The history of capoeira began in the sixteenth century, at the time when Brazil was a colony of Portugal. The labor-African slave was widely used in Brazil, mainly in the sugar farms of northeastern Brazil. Many of these slaves came from the region of Angola, also a Portuguese colony. The Angolans, in Africa, did a lot of dances to the sound of music.
When they arrived in Brazil, the Africans realized they needed to develop means of protection against the violence of Brazilian settlers. When they flew from farms, they were persecuted by the capitães-do-mato, who had a very violent way to capture fugitives.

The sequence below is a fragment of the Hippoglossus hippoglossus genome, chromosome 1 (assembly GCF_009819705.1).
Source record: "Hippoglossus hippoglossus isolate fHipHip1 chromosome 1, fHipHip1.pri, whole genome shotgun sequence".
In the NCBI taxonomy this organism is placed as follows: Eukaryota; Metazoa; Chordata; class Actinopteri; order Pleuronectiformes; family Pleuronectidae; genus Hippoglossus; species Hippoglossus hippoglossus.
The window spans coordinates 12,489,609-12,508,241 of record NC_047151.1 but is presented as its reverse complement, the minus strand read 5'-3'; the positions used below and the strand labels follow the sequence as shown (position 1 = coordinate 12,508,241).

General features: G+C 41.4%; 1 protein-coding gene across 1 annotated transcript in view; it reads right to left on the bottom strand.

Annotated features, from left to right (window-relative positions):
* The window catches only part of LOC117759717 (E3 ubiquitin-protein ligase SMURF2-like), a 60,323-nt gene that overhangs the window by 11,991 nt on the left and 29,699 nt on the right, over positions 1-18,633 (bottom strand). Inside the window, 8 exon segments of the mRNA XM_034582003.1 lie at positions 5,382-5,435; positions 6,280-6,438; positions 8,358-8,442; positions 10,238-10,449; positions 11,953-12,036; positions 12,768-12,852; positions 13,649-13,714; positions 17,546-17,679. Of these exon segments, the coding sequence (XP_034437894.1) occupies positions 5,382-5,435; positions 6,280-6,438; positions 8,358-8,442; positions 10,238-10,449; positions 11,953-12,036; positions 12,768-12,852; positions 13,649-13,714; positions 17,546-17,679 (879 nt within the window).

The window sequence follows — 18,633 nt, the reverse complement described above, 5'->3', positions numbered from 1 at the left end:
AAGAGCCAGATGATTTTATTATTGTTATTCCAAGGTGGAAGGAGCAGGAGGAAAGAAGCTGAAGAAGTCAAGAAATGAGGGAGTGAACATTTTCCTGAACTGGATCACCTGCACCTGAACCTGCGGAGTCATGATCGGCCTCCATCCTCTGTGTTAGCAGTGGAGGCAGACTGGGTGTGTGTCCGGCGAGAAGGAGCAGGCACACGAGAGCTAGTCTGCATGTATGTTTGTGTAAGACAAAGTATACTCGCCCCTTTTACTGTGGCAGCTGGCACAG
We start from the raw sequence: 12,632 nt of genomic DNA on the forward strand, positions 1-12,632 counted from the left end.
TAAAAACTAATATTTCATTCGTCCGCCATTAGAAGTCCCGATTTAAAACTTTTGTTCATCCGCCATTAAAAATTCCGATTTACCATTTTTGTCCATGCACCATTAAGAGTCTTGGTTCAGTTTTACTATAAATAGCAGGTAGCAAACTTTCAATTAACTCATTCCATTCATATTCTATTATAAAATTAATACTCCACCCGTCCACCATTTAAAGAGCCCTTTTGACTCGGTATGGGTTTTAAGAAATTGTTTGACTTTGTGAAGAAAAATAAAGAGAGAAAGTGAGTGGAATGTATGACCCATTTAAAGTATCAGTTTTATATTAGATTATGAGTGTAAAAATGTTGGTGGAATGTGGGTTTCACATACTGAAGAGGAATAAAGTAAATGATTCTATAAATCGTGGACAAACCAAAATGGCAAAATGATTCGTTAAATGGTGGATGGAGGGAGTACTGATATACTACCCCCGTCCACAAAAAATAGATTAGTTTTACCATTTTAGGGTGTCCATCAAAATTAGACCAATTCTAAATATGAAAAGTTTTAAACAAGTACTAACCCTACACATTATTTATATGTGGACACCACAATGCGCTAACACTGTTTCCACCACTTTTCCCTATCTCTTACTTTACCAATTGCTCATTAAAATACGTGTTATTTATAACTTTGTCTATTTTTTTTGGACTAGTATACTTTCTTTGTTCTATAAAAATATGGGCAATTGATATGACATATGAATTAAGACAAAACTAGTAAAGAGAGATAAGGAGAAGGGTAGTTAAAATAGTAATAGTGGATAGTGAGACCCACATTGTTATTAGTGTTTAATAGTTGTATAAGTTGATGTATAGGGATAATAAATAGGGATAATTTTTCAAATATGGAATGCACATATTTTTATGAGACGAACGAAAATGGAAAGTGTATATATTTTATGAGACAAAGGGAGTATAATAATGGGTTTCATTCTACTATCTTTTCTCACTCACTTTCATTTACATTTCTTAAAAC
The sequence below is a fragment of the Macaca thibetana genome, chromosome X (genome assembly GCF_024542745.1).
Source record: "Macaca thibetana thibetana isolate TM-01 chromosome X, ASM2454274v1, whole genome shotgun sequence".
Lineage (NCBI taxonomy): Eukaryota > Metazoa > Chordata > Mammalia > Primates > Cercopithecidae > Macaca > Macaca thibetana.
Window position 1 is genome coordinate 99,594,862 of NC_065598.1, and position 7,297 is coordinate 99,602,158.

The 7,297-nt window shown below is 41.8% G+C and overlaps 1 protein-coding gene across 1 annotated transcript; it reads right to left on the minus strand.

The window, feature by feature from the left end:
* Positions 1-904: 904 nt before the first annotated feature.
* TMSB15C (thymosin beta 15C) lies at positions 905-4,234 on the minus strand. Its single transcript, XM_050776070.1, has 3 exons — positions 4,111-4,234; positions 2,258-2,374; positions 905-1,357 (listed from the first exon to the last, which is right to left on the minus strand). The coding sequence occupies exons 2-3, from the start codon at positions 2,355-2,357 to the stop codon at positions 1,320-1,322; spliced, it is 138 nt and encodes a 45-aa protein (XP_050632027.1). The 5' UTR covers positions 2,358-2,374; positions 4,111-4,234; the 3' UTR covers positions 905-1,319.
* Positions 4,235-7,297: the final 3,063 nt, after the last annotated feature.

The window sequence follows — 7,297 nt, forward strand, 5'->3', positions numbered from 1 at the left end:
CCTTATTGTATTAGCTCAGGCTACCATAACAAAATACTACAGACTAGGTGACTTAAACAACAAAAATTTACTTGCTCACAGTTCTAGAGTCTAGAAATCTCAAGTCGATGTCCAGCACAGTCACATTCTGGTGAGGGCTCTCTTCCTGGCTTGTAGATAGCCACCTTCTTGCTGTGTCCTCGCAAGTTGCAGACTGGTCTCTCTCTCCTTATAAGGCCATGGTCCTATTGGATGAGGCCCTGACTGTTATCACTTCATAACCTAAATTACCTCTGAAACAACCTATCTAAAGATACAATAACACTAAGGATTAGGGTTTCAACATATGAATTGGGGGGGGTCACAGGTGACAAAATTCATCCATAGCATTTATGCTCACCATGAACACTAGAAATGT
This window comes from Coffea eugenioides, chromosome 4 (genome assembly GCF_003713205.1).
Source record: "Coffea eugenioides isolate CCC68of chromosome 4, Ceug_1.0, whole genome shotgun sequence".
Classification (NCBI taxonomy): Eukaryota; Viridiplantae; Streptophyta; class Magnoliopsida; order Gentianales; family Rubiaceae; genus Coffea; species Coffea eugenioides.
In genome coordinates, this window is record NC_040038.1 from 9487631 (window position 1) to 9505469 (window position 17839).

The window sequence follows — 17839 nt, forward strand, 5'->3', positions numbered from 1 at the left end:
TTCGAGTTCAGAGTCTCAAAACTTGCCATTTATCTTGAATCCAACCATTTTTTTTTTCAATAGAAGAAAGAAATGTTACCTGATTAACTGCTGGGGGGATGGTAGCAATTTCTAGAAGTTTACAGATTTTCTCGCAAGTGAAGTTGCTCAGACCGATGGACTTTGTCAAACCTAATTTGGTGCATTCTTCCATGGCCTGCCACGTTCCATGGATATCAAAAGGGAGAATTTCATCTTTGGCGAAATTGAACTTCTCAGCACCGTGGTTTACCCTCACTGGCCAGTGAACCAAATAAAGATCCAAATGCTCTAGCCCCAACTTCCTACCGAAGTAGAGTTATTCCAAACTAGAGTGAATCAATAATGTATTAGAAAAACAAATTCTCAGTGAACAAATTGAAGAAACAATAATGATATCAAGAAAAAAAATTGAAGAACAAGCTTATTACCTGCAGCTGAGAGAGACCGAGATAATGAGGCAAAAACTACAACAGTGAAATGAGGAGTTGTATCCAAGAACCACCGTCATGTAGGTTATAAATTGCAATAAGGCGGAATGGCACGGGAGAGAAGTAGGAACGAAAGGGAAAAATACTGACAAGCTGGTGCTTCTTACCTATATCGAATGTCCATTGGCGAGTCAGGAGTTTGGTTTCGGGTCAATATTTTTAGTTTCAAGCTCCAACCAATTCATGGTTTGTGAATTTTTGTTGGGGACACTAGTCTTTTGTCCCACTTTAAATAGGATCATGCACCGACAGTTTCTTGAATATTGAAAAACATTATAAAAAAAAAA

By 1930, the practice of capoeira was banned in Brazil, it was seen as a violent and subversive practice. The police received guidance to arrest the capoeiristas who practiced this fight. In 1930, a major Brazilian capoeirista, Mestre Bimba, made a show for the then President Getúlio Vargas. The president liked that art so much that it became the national sport in Brazil.